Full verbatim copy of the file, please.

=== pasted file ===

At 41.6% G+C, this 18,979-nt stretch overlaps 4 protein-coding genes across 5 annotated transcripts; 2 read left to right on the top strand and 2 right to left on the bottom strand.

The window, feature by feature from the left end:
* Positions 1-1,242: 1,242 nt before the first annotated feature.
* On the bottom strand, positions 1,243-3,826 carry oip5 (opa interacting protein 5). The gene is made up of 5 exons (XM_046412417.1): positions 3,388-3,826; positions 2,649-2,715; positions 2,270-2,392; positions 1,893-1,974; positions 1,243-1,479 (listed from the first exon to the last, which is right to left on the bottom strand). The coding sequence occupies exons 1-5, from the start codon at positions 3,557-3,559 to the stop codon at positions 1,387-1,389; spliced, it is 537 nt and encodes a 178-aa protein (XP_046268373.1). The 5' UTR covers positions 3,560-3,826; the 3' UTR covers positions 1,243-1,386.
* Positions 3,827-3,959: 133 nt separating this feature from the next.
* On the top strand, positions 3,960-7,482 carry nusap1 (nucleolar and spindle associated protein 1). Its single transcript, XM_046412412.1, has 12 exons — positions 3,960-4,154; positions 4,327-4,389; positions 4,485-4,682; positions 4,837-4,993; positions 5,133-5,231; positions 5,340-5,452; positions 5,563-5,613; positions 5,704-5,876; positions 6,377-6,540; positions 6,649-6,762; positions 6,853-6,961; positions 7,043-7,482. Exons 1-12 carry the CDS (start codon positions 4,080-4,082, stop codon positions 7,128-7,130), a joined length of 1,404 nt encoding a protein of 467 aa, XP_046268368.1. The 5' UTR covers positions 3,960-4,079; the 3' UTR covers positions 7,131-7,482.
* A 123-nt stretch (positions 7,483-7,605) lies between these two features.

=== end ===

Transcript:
At 41.6% G+C, this 18,979-nt stretch overlaps 4 protein-coding genes across 5 annotated transcripts; 2 read left to right on the top strand and 2 right to left on the bottom strand.

The window, feature by feature from the left end:
* Positions 1-1,242: 1,242 nt before the first annotated feature.
* On the bottom strand, positions 1,243-3,826 carry oip5 (opa interacting protein 5). The gene is made up of 5 exons (XM_046412417.1): positions 3,388-3,826; positions 2,649-2,715; positions 2,270-2,392; positions 1,893-1,974; positions 1,243-1,479 (listed from the first exon to the last, which is right to left on the bottom strand). The coding sequence occupies exons 1-5, from the start codon at positions 3,557-3,559 to the stop codon at positions 1,387-1,389; spliced, it is 537 nt and encodes a 178-aa protein (XP_046268373.1). The 5' UTR covers positions 3,560-3,826; the 3' UTR covers positions 1,243-1,386.
* Positions 3,827-3,959: 133 nt separating this feature from the next.
* On the top strand, positions 3,960-7,482 carry nusap1 (nucleolar and spindle associated protein 1). Its single transcript, XM_046412412.1, has 12 exons — positions 3,960-4,154; positions 4,327-4,389; positions 4,485-4,682; positions 4,837-4,993; positions 5,133-5,231; positions 5,340-5,452; positions 5,563-5,613; positions 5,704-5,876; positions 6,377-6,540; positions 6,649-6,762; positions 6,853-6,961; positions 7,043-7,482. Exons 1-12 carry the CDS (start codon positions 4,080-4,082, stop codon positions 7,128-7,130), a joined length of 1,404 nt encoding a protein of 467 aa, XP_046268368.1. The 5' UTR covers positions 3,960-4,079; the 3' UTR covers positions 7,131-7,482.
* A 123-nt stretch (positions 7,483-7,605) lies between these two features.